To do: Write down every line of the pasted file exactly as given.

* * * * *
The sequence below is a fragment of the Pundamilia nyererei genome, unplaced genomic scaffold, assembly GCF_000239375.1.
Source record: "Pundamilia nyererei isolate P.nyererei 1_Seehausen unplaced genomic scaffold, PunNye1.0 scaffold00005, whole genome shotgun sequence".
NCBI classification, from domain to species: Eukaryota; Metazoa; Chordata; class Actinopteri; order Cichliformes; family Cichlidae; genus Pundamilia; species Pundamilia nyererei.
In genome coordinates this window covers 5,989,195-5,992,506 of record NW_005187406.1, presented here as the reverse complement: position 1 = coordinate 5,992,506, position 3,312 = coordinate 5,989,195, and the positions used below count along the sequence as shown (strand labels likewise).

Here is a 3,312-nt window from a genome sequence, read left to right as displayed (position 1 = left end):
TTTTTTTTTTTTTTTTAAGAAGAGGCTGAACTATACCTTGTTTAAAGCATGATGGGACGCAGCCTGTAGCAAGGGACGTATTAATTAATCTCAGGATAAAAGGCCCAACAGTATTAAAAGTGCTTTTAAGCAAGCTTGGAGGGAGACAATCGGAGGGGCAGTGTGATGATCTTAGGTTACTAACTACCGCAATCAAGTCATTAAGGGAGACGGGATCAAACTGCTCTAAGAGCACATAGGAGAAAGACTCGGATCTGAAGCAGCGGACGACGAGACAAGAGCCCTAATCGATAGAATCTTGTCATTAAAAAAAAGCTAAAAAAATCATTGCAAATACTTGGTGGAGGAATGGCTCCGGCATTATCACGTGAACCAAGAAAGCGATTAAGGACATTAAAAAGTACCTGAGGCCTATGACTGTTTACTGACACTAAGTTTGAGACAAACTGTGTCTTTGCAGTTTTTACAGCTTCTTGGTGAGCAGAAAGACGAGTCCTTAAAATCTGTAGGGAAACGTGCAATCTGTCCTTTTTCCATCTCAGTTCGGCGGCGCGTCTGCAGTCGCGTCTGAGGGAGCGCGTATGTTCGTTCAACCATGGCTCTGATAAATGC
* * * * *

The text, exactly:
The sequence below is a fragment of the Pundamilia nyererei genome, unplaced genomic scaffold, assembly GCF_000239375.1.
Source record: "Pundamilia nyererei isolate P.nyererei 1_Seehausen unplaced genomic scaffold, PunNye1.0 scaffold00005, whole genome shotgun sequence".
NCBI classification, from domain to species: Eukaryota; Metazoa; Chordata; class Actinopteri; order Cichliformes; family Cichlidae; genus Pundamilia; species Pundamilia nyererei.
In genome coordinates this window covers 5,989,195-5,992,506 of record NW_005187406.1, presented here as the reverse complement: position 1 = coordinate 5,992,506, position 3,312 = coordinate 5,989,195, and the positions used below count along the sequence as shown (strand labels likewise).

Here is a 3,312-nt window from a genome sequence, read left to right as displayed (position 1 = left end):
TTTTTTTTTTTTTTTTAAGAAGAGGCTGAACTATACCTTGTTTAAAGCATGATGGGACGCAGCCTGTAGCAAGGGACGTATTAATTAATCTCAGGATAAAAGGCCCAACAGTATTAAAAGTGCTTTTAAGCAAGCTTGGAGGGAGACAATCGGAGGGGCAGTGTGATGATCTTAGGTTACTAACTACCGCAATCAAGTCATTAAGGGAGACGGGATCAAACTGCTCTAAGAGCACATAGGAGAAAGACTCGGATCTGAAGCAGCGGACGACGAGACAAGAGCCCTAATCGATAGAATCTTGTCATTAAAAAAAAGCTAAAAAAATCATTGCAAATACTTGGTGGAGGAATGGCTCCGGCATTATCACGTGAACCAAGAAAGCGATTAAGGACATTAAAAAGTACCTGAGGCCTATGACTGTTTACTGACACTAAGTTTGAGACAAACTGTGTCTTTGCAGTTTTTACAGCTTCTTGGTGAGCAGAAAGACGAGTCCTTAAAATCTGTAGGGAAACGTGCAATCTGTCCTTTTTCCATCTCAGTTCGGCGGCGCGTCTGCAGTCGCGTCTGAGGGAGCGCGTATGTTCGTTCAACCATGGCTCTGATAAATGC